Data from: Collective behavior and colony persistence of social spiders depends on their physical environment

Ambika Kamath, Skylar D. Primavera, Colin M. Wright, Grant N. Doering, Kirsten A. Sheehy, Noa Pinter-Wollman & Jonathan N. Pruitt
The physical environment occupied by group-living animals can profoundly affect their cooperative social interactions and therefore their collective behavior and success. These effects can be especially apparent in human-modified habitats, which often harbor substantial variation in the physical environments available within them. For nest-building animal societies, this influence of the physical environment on collective behavior can be mediated by the construction of nests—nests could either buffer animal behavior from changes in the physical environment or...

Data from: Fat in the leg: function of the expanded hind leg in gasteruptiid wasps (Hymenoptera: Gasteruptiidae)

István Mikó, Sarthok Rasique Rahman, Salvatore S. Anzaldo, Thomas Van De Kamp, Ben A. Parslow, Nikolai J. Tatarnic, Maxwell T. Wetherington, Julie Anderson, Rudolf J. Schilder, Jonah M. Ulmer, Andrew R. Deans & Heather M. Hines
Among some of the most unusual traits of the gasteruptiid wasps is their unique hovering flight and the expansion of their hind tibiae. Tibial expansions in female parasitoid hymenopterans often involve an enlarged sensory structure for vibration detection, the subgenual organ, thus enabling refined substrate-borne detection of concealed hosts. In the present paper, we utilize a combination of microscopy, chemical analysis, gene expression, and behavior to explore the function of the expanded hind tibia of...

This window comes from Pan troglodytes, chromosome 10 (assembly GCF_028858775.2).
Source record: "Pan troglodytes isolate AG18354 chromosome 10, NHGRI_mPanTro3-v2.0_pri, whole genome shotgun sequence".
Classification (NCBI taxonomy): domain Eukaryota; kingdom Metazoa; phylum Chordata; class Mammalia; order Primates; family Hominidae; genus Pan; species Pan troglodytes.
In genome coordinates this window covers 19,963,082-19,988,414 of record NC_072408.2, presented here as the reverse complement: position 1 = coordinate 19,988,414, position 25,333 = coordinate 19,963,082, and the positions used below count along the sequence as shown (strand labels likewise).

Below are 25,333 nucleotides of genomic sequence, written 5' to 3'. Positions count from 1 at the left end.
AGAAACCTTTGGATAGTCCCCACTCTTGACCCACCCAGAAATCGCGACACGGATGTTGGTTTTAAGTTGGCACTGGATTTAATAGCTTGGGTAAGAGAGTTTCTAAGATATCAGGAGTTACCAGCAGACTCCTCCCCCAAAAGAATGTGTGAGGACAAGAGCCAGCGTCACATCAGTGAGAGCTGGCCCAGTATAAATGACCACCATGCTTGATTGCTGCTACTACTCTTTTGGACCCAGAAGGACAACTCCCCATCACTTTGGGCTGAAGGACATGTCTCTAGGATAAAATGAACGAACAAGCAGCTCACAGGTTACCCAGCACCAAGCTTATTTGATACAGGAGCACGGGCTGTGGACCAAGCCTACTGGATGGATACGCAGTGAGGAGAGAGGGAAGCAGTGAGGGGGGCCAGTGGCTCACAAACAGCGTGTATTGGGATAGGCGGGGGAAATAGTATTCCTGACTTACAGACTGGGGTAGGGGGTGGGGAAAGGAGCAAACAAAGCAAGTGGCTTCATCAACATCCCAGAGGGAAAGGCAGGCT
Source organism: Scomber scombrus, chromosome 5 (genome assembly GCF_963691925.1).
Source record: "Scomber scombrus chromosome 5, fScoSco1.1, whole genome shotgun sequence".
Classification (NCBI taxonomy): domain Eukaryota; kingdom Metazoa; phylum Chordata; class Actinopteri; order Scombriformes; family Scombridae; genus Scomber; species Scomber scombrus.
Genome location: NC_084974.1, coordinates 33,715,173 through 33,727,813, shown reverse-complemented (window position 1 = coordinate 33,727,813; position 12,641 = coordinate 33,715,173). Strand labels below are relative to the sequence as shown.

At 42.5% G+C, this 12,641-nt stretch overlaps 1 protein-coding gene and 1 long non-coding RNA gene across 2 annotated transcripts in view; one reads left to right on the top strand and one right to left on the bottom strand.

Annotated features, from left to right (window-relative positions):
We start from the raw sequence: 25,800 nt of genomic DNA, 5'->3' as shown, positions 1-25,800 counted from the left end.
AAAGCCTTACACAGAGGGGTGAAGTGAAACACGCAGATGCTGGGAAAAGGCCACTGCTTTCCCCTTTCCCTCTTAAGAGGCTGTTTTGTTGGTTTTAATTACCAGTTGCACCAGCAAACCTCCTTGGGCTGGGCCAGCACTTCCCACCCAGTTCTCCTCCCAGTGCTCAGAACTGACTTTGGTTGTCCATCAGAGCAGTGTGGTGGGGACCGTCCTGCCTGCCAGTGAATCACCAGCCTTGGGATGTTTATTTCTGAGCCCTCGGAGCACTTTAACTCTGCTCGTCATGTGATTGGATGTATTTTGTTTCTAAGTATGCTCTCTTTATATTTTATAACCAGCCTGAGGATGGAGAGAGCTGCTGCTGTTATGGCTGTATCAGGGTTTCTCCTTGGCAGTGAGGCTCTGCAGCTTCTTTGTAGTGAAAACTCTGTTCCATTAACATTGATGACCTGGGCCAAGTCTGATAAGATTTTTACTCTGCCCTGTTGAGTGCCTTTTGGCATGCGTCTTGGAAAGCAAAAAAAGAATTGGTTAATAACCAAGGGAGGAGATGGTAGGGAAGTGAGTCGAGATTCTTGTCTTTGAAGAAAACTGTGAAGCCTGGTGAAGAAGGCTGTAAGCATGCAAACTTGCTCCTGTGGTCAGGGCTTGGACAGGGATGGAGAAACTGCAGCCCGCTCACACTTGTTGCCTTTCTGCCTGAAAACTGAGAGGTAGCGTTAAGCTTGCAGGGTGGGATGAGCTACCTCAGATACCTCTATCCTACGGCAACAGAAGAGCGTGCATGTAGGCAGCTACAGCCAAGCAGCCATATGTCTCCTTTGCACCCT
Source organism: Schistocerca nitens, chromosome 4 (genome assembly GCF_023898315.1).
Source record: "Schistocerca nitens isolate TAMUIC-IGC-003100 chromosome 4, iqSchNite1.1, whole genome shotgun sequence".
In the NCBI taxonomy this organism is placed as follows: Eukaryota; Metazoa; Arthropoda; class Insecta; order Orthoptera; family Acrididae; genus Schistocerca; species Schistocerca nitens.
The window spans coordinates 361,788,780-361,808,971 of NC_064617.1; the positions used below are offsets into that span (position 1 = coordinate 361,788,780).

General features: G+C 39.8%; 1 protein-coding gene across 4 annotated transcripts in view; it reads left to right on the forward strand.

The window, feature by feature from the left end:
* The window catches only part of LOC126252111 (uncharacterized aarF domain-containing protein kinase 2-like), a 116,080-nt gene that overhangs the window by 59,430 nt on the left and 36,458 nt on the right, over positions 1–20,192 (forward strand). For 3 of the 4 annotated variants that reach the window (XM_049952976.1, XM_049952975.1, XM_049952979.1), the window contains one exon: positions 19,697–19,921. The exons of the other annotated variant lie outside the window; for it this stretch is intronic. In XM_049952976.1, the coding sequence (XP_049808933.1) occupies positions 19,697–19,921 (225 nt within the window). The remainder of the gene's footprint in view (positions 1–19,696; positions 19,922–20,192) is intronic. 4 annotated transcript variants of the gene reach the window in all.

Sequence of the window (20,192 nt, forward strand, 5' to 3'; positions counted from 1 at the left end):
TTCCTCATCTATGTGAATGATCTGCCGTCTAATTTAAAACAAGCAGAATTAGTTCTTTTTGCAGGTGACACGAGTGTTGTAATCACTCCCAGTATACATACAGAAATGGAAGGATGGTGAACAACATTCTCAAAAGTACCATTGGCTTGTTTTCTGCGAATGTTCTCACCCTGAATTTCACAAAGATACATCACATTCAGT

Data from: Fitness costs of mating with preferred females in a scramble mating system

Lindsey Swierk & Tracy Langkilde
Little is known about the operation of male mate choice in systems with perceived high costs to male choosiness. Scramble mating systems are one type of system in which male choice is often considered too costly to be selected. However, in many scramble mating systems, there are also potentially high rewards of male choosiness, as females vary dramatically in reproductive output and males typically mate once per season and/or per lifetime. Using scramble-mating wood frogs...

Data from: Fine-scale spatial homogenization of microbial habitats: a multivariate index of headwater wetland complex condition

Jessica B. Moon, Denice H. Wardrop, Erica A.H. Smithwick, Kusum J. Naithani & Erica A. H. Smithwick
With growing public awareness that wetlands are important to society, there are intensifying efforts to understand the ecological condition of those wetlands that remain, and to develop indicators of wetland condition. Indicators based on soils are not well developed and are absent in some current assessment protocols; these could be advantageous, particularly for soils, which are complex habitats for plants, invertebrates, and microbial communities. In this study, we examine whether multivariate soil indicators, correlated with...